2011 Nissan Leaf SL
They are of course talking baloney. We aren't living in the 1980s any more, where cars were differentiated largely by the badge on the front, their lines dictated by ruler and set-square. Today's automotive tapestry is a rich one.
But where are all the beautiful electric cars? What happened to the concept of automotive aesthetics, and why does it seem to have deserted the electric car industry? We've had enough, which is why we've come up with a list of themes we no longer want to see variations on.
It's certainly not a claim that can be leveled solely at electric cars, but with so few on the market the industry will fight a losing battle if it can't come up with designs that people desire.
1) The glorified golf cart
Moduléo adaptable electric car, 2011 Geneva Motor Show
Europe churned out tiny, attractively styled, chic little vehicles in their thousands back in the 1960s. Think Fiat's original 500, or the Austin Mini, as perfect examples. We know the retro look isn't the be-all and end-all of design, but surely some of that flair could be applied to today's tiny EVs, with the modern conveniences and safety we need? Personal mobility shouldn't also mean universal ridicule.
2) A Transformer half way through its transformation
Just as lack of style is a sin, so is trying too hard. Odd proportions and unusual surfaces don't make your electric cars look cool, they make them look broken. Tone it down, work on the details, and maybe you'll sell a few more. How many cars do you see on the road with half a dozen different materials and colors spread across them? Exactly. It's not a gap in the market, there is no market for the gratuitously weird.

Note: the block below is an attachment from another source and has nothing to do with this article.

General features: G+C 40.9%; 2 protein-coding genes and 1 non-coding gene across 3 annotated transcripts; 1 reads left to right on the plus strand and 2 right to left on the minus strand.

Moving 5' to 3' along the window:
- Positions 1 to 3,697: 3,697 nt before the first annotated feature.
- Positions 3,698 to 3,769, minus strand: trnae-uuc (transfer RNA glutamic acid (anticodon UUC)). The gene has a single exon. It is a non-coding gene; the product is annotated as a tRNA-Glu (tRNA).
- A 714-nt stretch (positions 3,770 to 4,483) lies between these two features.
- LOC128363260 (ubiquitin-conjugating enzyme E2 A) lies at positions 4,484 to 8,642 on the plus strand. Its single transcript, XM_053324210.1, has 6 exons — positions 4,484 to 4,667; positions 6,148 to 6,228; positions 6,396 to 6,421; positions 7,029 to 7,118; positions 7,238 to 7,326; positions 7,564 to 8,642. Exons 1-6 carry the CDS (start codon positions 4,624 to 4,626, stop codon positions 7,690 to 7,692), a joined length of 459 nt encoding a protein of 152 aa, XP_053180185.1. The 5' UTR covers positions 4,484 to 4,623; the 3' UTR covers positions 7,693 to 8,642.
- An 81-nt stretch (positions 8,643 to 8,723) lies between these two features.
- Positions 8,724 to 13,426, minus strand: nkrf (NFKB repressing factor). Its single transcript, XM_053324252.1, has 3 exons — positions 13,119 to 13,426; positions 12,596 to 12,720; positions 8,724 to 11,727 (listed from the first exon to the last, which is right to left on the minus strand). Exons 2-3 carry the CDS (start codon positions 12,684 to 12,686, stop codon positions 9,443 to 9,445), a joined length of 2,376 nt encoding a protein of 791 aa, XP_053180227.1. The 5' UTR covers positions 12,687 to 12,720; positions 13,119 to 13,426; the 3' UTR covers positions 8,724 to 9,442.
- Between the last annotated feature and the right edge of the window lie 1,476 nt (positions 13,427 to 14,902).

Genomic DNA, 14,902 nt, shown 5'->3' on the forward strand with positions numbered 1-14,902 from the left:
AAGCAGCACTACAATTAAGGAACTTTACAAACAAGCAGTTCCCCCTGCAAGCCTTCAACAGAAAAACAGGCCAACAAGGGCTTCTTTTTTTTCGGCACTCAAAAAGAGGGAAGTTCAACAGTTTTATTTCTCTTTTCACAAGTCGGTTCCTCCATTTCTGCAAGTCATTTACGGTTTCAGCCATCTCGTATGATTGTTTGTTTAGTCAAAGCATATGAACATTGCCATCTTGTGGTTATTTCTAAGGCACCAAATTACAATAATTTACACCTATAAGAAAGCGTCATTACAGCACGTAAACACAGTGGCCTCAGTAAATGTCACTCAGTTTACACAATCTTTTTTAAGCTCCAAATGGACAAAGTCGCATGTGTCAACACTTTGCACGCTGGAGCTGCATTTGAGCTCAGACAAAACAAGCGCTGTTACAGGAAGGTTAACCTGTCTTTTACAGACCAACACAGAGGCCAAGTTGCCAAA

3) Race car rejects
There's definitely something to be said for wowing the world with an electric car that outperforms a gasoline one, but if you're really trying to achieve commercial success, why design a car that looks like it should be on the grid at Le Mans? Most people interested in that kind of look will want a regular, noisy, gas-guzzling engine beneath the bodywork, so you immediately alienate your two biggest potential markets. If you want to make a fast EV, design a proper sports car. You can can make any shape you like with fiberglass, so make it an attractive one.
4) The 1990s sedan
2011 Coda Sedan at Hertz Global EV rental launch, New York City, December 2010
5) The "meh"
Cars that make you go, "meh"? Beauty is in the eye of the beholder of course, but we certainly know people for whom the Nissan Leaf leaves them feeling cold. It's a fairly standard car, spacious and practical with good aerodynamics, but it also has a big, bulbous nose and a bit of a fat bottom. It's certainly not the prettiest car on the market, and it wouldn't have taken many more swishes of the designer's pencil to make a genuinely attractive car (Nissan itself managed with the ESFLOW concept, so we know the potential is there).
There will undoubtedly be people who disagree with the above, and that's absolutely fine. Beauty is the most subjective of all concepts.
But when you're given a clean sheet to come up with the next electric car, there's no excuse for using that opportunity to design something dull, needlessly quirky or just plain ugly.
Please, car manufacturers and electric car startups - just give us a car that looks amazing. You can forgive so many flaws in a car if it looks great sitting on your driveway. Tesla gets it - sure, the price of a Roadster or the upcoming Model S might be above the reach of many, but you'd buy one if you could.
All we need is for someone to make a regular electric car that you'd genuinely desire. It shouldn't be about making a statement, it should be about making an electric car you'd want to drive. It can't be too much to ask. Can it?